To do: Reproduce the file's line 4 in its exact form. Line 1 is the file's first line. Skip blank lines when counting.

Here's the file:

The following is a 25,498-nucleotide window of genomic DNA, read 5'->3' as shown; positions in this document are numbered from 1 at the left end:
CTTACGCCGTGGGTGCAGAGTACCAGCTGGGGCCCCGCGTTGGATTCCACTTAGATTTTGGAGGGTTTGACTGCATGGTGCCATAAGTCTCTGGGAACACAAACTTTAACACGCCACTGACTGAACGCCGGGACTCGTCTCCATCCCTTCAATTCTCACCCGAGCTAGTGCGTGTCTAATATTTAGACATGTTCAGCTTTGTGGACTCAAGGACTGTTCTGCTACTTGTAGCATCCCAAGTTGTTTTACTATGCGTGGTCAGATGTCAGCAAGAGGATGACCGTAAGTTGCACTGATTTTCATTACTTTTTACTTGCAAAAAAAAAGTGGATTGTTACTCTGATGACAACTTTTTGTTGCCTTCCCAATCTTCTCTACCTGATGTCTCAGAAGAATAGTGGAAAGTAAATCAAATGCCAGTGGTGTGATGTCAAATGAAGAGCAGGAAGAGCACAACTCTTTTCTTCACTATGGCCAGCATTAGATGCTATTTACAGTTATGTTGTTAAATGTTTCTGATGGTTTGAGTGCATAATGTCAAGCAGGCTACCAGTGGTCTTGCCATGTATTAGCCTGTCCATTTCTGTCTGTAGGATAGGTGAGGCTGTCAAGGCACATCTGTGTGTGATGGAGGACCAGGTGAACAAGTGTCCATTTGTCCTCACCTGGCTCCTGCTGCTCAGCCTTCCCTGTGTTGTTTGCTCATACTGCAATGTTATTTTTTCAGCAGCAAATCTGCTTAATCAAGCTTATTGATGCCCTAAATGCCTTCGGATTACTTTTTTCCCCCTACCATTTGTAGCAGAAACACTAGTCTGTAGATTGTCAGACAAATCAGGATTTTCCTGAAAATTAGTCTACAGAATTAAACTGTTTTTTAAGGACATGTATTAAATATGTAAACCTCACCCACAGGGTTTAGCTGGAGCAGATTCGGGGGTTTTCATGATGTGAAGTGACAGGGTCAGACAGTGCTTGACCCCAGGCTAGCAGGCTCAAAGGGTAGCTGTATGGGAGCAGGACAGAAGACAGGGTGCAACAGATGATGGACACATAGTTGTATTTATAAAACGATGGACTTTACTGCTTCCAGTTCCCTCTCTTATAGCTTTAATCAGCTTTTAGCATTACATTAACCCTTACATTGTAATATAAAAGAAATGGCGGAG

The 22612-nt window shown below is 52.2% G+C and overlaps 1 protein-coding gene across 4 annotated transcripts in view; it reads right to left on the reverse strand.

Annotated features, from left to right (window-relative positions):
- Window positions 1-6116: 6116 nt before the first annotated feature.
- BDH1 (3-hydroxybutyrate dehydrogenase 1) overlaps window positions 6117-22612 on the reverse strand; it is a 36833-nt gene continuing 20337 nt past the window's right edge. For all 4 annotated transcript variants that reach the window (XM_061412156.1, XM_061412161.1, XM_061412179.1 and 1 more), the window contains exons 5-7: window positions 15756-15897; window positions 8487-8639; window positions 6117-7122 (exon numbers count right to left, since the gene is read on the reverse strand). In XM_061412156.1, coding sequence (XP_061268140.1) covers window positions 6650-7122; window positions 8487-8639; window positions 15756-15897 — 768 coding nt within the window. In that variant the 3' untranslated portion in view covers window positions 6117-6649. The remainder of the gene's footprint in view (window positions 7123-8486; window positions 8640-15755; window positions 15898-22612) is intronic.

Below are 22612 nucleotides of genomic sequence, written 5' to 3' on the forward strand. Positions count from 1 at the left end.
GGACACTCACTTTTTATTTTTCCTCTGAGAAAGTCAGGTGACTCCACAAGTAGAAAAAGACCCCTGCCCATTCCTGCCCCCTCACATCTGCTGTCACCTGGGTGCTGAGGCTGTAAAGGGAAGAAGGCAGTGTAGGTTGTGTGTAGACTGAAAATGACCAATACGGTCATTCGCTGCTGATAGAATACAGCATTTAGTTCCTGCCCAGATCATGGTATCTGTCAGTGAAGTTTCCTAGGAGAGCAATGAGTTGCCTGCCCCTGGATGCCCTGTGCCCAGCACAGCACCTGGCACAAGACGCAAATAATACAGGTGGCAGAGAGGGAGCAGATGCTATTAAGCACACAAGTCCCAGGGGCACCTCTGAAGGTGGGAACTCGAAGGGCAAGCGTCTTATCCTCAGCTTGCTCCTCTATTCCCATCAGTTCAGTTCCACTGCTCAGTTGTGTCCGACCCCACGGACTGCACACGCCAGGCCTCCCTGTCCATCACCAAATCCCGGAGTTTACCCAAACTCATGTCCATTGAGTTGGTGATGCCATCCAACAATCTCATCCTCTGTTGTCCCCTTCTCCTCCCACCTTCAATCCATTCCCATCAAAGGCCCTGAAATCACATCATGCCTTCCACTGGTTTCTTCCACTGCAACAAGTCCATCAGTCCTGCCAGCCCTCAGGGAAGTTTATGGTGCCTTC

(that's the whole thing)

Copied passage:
Annotated features, from left to right (window-relative positions):